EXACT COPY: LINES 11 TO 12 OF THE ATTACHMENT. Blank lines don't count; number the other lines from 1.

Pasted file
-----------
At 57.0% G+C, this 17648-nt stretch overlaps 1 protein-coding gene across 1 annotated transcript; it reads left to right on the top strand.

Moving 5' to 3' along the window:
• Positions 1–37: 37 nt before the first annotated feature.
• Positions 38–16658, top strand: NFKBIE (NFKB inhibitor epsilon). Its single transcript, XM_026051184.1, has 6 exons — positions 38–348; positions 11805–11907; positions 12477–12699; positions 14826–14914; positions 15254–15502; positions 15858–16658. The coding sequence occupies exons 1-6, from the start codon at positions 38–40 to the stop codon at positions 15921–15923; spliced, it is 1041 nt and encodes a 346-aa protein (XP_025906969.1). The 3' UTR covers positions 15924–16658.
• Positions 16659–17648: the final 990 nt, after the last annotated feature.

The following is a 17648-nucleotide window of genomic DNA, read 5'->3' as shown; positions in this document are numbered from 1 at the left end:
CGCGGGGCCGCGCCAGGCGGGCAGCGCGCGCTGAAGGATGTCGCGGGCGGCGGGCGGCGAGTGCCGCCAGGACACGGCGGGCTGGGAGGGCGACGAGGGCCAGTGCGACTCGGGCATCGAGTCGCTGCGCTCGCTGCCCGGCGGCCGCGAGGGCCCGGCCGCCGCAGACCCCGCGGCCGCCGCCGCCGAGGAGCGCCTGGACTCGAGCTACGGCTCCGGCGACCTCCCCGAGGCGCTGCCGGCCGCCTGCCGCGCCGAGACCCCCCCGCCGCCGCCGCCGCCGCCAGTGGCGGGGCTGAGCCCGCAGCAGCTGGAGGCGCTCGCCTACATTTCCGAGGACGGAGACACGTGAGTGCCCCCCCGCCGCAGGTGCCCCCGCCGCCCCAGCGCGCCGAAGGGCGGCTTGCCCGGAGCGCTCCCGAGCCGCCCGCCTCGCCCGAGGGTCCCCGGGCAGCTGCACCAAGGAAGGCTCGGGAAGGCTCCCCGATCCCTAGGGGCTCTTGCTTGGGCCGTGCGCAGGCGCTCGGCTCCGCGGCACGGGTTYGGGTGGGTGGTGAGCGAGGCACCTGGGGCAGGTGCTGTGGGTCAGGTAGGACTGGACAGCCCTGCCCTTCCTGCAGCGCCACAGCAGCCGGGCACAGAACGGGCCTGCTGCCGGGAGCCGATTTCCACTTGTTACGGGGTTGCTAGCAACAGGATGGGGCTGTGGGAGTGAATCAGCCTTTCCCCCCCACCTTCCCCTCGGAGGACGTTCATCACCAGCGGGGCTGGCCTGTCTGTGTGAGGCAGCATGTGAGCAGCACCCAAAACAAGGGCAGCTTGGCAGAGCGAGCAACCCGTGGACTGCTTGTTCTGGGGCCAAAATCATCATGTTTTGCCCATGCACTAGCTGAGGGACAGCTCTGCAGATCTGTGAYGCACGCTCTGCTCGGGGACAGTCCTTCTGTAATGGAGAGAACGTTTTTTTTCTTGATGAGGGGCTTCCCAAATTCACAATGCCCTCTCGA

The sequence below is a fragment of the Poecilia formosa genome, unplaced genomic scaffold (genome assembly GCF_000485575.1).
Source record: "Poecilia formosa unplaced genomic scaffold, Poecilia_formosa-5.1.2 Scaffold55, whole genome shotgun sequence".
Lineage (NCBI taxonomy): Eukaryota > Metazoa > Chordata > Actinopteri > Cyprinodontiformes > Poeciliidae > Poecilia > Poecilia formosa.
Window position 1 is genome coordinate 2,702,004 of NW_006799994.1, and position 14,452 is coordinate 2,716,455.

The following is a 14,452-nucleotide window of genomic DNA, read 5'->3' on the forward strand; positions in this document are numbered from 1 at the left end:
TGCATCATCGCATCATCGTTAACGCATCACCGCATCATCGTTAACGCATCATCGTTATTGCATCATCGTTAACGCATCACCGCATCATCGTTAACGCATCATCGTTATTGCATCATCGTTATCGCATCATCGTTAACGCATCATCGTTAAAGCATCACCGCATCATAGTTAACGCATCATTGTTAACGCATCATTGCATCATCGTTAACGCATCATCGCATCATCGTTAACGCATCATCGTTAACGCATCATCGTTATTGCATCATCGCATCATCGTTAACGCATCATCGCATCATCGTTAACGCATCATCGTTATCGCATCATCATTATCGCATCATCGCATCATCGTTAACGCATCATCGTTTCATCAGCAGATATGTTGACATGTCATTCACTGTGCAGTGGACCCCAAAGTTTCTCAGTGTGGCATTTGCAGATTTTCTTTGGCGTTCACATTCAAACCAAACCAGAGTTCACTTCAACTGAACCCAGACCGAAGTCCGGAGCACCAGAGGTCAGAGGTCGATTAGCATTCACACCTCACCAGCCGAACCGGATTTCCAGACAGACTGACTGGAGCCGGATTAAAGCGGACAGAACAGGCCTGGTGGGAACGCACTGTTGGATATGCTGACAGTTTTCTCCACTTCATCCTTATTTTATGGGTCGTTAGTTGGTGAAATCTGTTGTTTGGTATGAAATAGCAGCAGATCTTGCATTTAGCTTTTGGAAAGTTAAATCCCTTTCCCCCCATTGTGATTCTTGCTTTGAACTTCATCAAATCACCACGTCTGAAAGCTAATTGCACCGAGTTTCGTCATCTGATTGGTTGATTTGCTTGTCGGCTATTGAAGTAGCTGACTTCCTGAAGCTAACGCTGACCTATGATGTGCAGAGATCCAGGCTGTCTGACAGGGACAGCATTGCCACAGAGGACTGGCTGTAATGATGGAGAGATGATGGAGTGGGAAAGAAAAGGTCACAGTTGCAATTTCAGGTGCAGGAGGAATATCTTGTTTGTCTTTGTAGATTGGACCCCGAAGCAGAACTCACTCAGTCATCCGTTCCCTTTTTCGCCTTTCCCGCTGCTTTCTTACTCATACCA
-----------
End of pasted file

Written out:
Window position 1 is genome coordinate 2,702,004 of NW_006799994.1, and position 14,452 is coordinate 2,716,455.

The following is a 14,452-nucleotide window of genomic DNA, read 5'->3' on the forward strand; positions in this document are numbered from 1 at the left end: